Jane Austen: Behind Closed Doors

It is a truth universally acknowledged that any article or film about Jane Austen must start with a variation on this quote.

All credit to Lucy Worsley, then, for largely avoiding such cliches in favour of a fresh approach to her subject: namely, poking about in the homes where Austen lived in a bid to discover what they could tell us about her life and work.

Like Austen’s novels, this was a story of ‘money, marriage and inheritance’, detailing how the author, being a woman of few means, spent her life moving from house to house – from humble rectories and workers’ cottages to grand country estates – like a Georgian version of Airbnb.

Along the way, we learned some fascinating details, like the fact Austen complained in her letters and diaries of being hung over (she really was the original Bridget Jones), or that she was once so bored in Bath she was reduced to reading a pamphlet about smallpox. She also wrote of one suitor, Thomas Lefroy: ‘He has but one fault – his morning coat is a great deal too light.’ (In the end, Lefroy’s parents insisted he marry someone with more money – sounds like me might have had a lucky escape to me.) Her verdict on a Lyme Regis guest house, meanwhile, (‘the inconvenience is exceeded only by the dirtiness’), read like a 250-year-old TripAdvisor review.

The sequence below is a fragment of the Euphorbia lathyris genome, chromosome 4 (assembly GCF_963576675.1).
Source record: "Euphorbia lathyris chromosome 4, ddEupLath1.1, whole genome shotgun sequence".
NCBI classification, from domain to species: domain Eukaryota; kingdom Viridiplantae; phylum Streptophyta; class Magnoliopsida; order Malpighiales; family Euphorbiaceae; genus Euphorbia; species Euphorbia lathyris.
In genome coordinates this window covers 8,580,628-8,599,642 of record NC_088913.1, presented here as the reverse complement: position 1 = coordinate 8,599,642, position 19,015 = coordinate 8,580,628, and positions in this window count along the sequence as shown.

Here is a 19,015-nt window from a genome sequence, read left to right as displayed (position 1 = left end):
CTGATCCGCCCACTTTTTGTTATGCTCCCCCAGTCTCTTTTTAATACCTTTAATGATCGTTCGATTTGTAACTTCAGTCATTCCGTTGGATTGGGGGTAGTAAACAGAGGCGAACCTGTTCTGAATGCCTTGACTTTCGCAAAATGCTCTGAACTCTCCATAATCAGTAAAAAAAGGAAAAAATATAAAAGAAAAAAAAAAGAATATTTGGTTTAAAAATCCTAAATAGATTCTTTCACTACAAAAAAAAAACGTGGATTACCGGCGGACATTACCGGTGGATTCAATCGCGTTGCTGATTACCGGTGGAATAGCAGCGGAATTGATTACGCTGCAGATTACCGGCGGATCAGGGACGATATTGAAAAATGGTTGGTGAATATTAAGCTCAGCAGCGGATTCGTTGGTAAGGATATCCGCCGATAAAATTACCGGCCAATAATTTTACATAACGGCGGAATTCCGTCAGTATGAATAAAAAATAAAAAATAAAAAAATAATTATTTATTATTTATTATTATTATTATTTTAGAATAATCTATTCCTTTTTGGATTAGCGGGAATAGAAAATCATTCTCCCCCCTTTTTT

Cosplay fan Worsley was unusually restrained when it came to the dressing-up box (though she did corral a noted professor of literature into trying on some silly hats, then sat on her lap). But her infectious, head girl enthusiasm was otherwise undimmed – she used the word ‘ginormous’ twice, and was unable to say the name Harris Bigg-Wither (another of Austen’s suitors) without giggling. Proper historian she may be, but Worsley’s programmes never feel like boring lectures.

As for Austen, her final days were spent in modest lodgings in Winchester. From there, aged 41, she was taken for burial in the nave of the city’s magnificent cathedral – finding in death the fine and permanent home that had sadly eluded her in life.

TV extra:


The Joy of Techs

The premise for this new comedy show – Scrabble-playing Luddite Marcus Brigstocke and gadget-mad Alexis Conran compete in a series of daft challenges to see whether hi or low-tech wins the day – is really just a thin cover for half-an-hour of two blokes mucking about with snow bikes, jetpacks etc, while making childish jokes. So a bit like Top Gear, basically, except Brigstocke and Conran’s childish jokes are much funnier, and there are fewer dull bits about cars.


Twin Peaks

How much do I love Twin Peaks? So much that I went there once (or Snoqualmie, WA, where it’s filmed, anyway) and ate cherry pie in the Double R diner. So it’s with a heavy heart I report that, having waited 26 years, the third series of David Lynch’s surreal murder mystery is proving a very trying watch indeed. Seemingly designed purely to provoke and frustrate, Lynch has delivered a full-on psychotropic nightmare fatally lacking the original’s offbeat humour and charm. A damn fine shame.

Published in Waitrose Weekend, June 1, 2017

(c) Waitrose Weekend